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Relationships between live weight, body condition, dimensional and ultrasound scanning measurements and carcass attributes in adult Angora goats
journal contributionposted on 2017-02-01, 00:00 authored by Bruce McGregor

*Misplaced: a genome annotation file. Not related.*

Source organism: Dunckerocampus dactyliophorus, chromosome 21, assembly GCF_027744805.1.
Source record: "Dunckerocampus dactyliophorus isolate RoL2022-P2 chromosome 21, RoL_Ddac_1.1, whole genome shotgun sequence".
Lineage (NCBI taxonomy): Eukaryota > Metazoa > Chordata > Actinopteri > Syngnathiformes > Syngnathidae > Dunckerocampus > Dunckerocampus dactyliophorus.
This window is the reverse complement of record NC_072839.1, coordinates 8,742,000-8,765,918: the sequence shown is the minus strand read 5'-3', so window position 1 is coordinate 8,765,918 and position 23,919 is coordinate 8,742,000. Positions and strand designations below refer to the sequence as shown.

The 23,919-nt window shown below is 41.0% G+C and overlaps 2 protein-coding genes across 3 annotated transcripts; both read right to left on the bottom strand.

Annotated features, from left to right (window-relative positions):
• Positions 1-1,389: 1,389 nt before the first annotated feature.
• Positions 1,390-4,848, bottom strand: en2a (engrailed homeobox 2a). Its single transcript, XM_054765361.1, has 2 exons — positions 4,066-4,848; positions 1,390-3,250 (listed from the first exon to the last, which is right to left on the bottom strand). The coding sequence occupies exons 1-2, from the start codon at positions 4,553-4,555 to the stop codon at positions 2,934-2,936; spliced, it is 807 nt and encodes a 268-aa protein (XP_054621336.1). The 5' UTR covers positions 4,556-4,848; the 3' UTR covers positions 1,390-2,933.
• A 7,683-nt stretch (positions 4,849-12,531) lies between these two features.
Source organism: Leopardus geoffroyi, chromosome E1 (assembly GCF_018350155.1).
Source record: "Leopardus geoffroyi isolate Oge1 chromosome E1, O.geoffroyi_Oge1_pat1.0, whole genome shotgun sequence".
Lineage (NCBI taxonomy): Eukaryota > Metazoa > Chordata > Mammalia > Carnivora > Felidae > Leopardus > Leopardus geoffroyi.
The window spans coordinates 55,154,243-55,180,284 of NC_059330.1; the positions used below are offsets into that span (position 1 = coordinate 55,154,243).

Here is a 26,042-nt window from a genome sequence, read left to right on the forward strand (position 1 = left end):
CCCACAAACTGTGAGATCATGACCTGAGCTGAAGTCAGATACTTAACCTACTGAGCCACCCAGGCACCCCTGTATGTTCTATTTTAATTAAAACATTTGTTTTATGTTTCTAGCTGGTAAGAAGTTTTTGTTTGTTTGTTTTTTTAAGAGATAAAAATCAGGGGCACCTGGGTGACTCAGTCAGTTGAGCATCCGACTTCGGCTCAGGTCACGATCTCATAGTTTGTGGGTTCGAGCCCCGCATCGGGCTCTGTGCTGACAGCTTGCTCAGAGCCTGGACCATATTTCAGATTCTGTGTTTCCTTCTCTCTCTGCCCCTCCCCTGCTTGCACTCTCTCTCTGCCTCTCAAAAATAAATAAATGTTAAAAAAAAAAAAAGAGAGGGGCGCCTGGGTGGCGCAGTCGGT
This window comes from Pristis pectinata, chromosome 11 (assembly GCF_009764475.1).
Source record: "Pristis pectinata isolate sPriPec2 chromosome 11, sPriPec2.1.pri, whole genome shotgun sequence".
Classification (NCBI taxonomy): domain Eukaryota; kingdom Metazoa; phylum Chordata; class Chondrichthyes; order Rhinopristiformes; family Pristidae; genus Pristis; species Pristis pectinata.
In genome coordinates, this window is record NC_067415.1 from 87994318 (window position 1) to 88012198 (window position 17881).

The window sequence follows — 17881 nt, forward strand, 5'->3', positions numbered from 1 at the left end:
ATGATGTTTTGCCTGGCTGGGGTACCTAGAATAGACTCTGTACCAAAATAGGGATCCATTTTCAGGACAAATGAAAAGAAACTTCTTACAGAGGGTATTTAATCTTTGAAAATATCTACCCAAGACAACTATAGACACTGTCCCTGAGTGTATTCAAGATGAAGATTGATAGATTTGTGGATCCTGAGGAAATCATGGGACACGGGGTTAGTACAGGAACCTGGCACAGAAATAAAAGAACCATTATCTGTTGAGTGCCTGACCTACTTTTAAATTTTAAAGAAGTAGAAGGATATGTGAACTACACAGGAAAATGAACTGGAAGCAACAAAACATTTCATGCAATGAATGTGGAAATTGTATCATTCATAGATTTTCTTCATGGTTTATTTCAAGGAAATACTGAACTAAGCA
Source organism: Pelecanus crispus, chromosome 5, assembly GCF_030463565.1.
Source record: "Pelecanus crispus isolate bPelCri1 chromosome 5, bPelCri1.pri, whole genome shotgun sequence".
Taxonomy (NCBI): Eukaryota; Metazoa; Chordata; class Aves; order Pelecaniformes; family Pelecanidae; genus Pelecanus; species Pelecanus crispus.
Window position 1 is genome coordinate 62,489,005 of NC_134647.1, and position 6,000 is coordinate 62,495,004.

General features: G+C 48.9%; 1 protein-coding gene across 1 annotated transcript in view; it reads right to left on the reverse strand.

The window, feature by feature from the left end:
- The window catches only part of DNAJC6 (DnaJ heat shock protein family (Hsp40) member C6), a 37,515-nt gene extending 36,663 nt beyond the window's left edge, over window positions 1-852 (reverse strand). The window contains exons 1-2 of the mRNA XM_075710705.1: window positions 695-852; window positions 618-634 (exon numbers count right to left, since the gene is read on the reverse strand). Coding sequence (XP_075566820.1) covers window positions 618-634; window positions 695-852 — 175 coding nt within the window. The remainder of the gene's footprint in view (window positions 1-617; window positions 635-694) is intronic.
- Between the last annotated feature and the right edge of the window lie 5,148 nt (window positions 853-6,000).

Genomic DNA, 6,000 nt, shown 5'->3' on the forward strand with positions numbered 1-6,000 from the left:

Real-time ultrasound scanning is an accurate non-invasive technique used to improve quality in sheep, cattle and pig meat production but has been overlooked in meat production from heavy goat carcasses. The aims of this study were to: determine subjective and objective carcass attributes of 6 year old Angora castrate goats prior to and following slaughter; and determine the relationships between carcass attributes, bodyweight, body condition score (BCS), body dimension measurements and ultrasound measurements using multiple regression modelling. Key attributes were: on-farm bodyweight (range 35–77 kg), BCS (1, very thin to 4.3, fat), dimensional frame measures (wither height, heart girth, anterior-posterior circumference, body volume (circumference × girth)), carcass weight (range 11.6–33.2 kg), GR tissue depth of carcasses (1–27 mm) and the ultrasound measurements of eye muscle depth (EMD, 17–35 mm) and subcutaneous fat depth (SFD, 1–6 mm). Goats from three genetic backgrounds were grazed on pasture together for 6 years. In the three months preceding slaughter the goats grew from an average live weight of 50.7 kg gaining live weight at an average of 117 g/d to reach an average live weight of 62 kg. There were moderate correlations between all measurements. BCS accounted for 55.1% of the variance in carcass weight, 51.3% of the variance in EMD, (3.2% more than did GR tissue depth) and 59.9% of the variance in SFD. Live weight accounted for 83.8% of the variance in carcass weight. The best prediction equation for carcass weight included terms for live weight, SFD, EMD and sire, accounting for 91.5% of variance. Body dimensional measurements were not as useful as BCS in predicting carcass weight, with the best, body volume, accounting for 5% less of the variance than live weight. The best prediction for the EMD included terms for BCS and carcass weight, accounting for 61% of variance. GR tissue depth was primarily associated with SFD, and in combination with carcass weight and BCS explained 71.9% of the variance. In relation to predicting carcass traits, girth accounted for more of the variance in EMD, SFD and GR tissue depth than wither height or body circumference. If breeders aim to alter the EMD and SFD of Angora goats then ultrasound scanning provided better estimates compared with relying on live weight with or without body condition scoring. Both EMD and SFD were also in the best model for predicting carcass weight. BCS was a useful on-farm measurement for estimating carcass attributes but girth was not as useful as body volume in explaining the variance in live weight.